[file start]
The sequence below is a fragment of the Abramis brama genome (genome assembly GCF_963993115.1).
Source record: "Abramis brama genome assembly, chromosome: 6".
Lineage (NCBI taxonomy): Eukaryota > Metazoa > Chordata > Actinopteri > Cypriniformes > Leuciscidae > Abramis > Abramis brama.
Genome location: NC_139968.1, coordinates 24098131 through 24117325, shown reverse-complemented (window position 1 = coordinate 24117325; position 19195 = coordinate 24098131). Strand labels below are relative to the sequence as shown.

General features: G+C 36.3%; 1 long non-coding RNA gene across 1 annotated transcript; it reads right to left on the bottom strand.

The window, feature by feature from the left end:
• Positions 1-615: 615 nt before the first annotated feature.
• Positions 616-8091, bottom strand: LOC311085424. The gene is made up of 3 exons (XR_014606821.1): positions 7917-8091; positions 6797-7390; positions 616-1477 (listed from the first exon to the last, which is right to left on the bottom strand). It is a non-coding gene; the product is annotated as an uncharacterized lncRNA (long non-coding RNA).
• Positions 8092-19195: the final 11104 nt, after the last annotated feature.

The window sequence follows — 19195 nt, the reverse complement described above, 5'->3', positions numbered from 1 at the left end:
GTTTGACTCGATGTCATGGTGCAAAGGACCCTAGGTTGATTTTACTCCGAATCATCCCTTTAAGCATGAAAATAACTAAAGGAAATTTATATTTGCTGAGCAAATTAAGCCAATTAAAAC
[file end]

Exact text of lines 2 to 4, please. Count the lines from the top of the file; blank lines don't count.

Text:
Source record: "Abramis brama genome assembly, chromosome: 6".
Lineage (NCBI taxonomy): Eukaryota > Metazoa > Chordata > Actinopteri > Cypriniformes > Leuciscidae > Abramis > Abramis brama.
Genome location: NC_139968.1, coordinates 24098131 through 24117325, shown reverse-complemented (window position 1 = coordinate 24117325; position 19195 = coordinate 24098131). Strand labels below are relative to the sequence as shown.